A conventional mortgage loan is a conforming loan, meaning that it meets the requirements for Fannie Mae or Freddie Mac
Conventional Loan Requirements:
It’s possible for first-time home buyers to get a conventional mortgage with a down payment as low as 3%. However, the down payment requirement can vary based on your personal situation and the type of loan or property you’re getting:
- If you’re not a first-time home buyer or making no more than 80% of the median income in your area, the down payment requirement is 5%.
- If the house you’re buying is not a single-family home (i.e., it has more than one unit), you may need to put down 15%.
- If you’re buying a second home, you’ll need to put at least 10% down.
- If you’re getting an adjustable-rate mortgage, the minimum down payment requirement is 5%.
If you’re refinancing a conventional loan, you’ll need more than 3% equity. In all cases, you’ll need at least 5% equity. If you’re doing a cash-out refinance, you’ll need to leave at least 20% equity in the home.
Private Mortgage Insurance
If you put down less than 20% on a conventional loan, you’ll be required to pay for private mortgage insurance (PMI). PMI protects your mortgage investors in case you default on your loan. The cost for PMI varies based on your loan type, your credit score and the size of your down payment.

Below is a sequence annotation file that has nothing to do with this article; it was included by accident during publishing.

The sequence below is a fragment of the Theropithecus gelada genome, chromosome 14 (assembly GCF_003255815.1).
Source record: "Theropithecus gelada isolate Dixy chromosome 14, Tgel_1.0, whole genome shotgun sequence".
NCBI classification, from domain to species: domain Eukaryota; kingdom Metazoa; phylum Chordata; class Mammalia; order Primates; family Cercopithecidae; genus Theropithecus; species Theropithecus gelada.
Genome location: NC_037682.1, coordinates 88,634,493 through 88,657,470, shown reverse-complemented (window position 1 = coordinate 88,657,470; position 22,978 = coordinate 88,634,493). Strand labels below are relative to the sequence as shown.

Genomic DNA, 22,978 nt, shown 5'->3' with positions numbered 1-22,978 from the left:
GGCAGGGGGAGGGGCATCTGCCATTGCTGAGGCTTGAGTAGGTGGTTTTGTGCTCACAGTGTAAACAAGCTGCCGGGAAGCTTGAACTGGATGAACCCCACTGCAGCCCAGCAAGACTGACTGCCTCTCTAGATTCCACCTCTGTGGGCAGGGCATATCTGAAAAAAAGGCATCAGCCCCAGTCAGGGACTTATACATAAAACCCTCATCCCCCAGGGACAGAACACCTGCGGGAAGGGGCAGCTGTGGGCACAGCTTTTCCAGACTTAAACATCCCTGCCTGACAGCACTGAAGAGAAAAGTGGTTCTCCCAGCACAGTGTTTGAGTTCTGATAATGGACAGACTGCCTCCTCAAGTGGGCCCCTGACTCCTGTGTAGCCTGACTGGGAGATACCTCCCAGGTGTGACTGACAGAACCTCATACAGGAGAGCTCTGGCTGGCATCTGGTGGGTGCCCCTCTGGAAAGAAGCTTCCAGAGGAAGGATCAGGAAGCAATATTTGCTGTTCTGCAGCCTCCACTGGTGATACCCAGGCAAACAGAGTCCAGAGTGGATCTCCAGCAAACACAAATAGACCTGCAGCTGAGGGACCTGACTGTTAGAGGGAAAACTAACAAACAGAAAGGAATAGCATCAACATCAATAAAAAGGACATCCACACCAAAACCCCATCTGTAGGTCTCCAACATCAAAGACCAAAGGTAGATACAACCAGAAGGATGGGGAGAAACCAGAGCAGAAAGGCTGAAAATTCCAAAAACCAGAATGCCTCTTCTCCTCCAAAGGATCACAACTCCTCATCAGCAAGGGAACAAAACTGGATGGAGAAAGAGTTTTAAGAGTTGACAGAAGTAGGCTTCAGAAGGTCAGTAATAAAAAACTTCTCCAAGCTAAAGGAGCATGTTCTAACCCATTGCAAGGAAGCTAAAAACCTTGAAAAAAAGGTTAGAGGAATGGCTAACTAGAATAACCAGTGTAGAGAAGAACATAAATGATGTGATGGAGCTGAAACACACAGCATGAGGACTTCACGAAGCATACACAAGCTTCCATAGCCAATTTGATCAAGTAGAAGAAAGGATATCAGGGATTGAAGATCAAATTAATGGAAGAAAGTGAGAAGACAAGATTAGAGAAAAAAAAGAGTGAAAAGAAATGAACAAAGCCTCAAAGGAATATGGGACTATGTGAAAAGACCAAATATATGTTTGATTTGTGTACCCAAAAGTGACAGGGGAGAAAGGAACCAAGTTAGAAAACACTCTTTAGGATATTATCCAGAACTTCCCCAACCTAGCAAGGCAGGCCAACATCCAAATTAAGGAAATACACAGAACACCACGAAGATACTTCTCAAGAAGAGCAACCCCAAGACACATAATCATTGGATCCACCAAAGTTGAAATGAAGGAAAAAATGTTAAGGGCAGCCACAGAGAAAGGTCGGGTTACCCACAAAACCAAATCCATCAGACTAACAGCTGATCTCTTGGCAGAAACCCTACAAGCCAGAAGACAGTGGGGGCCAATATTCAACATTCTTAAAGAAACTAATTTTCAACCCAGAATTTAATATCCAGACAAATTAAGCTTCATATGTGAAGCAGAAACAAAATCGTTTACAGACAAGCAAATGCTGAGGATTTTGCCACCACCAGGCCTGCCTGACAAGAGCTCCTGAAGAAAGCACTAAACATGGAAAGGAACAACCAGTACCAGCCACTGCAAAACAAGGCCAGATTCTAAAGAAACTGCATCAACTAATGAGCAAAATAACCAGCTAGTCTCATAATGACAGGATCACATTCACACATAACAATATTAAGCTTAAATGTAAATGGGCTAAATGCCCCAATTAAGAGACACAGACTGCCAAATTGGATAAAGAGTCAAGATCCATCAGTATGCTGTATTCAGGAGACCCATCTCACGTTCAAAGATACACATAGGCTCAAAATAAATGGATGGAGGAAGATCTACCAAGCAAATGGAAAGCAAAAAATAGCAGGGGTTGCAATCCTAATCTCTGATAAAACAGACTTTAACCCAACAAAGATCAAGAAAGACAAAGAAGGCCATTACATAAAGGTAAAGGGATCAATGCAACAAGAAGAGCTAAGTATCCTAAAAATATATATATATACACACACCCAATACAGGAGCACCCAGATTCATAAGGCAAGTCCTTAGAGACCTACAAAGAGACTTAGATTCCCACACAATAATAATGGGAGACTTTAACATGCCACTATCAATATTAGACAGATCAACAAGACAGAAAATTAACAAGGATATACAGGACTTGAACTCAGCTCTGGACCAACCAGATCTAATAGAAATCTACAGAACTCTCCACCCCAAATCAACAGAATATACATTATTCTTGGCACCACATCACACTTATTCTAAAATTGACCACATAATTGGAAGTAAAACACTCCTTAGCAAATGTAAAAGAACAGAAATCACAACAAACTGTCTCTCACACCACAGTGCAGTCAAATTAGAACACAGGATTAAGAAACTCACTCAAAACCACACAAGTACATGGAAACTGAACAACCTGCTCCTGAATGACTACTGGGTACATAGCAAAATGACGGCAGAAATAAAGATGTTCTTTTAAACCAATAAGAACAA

PMI is usually paid as part of your monthly mortgage payment. Some buyers pay it as an upfront fee included in their closing costs. Others pay it in the form of a slightly higher interest rate. Choosing how to pay for PMI is a matter of running the numbers to figure out which option is the cheapest for you.
In most cases, you’ll need a credit score of at least 620 to qualify for a conventional loan. When you apply, your lender will check your credit history to determine if you have good credit.
Your debt-to-income ratio (DTI) is a percentage that represents how much of your monthly income goes to pay off debts. You can calculate your DTI by adding up the minimum monthly payments on all your debts (like student loans, auto loans, and credit cards) and dividing it by your gross monthly income. For most conventional loans, your DTI must be 50% or lower.
For a conforming conventional loan, your loan must fall within the loan limits set by Fannie Mae and Freddie Mac. The loan limit changes annually
Our mortgage calculator can help you figure out how your down payment amount will affect your future monthly payments.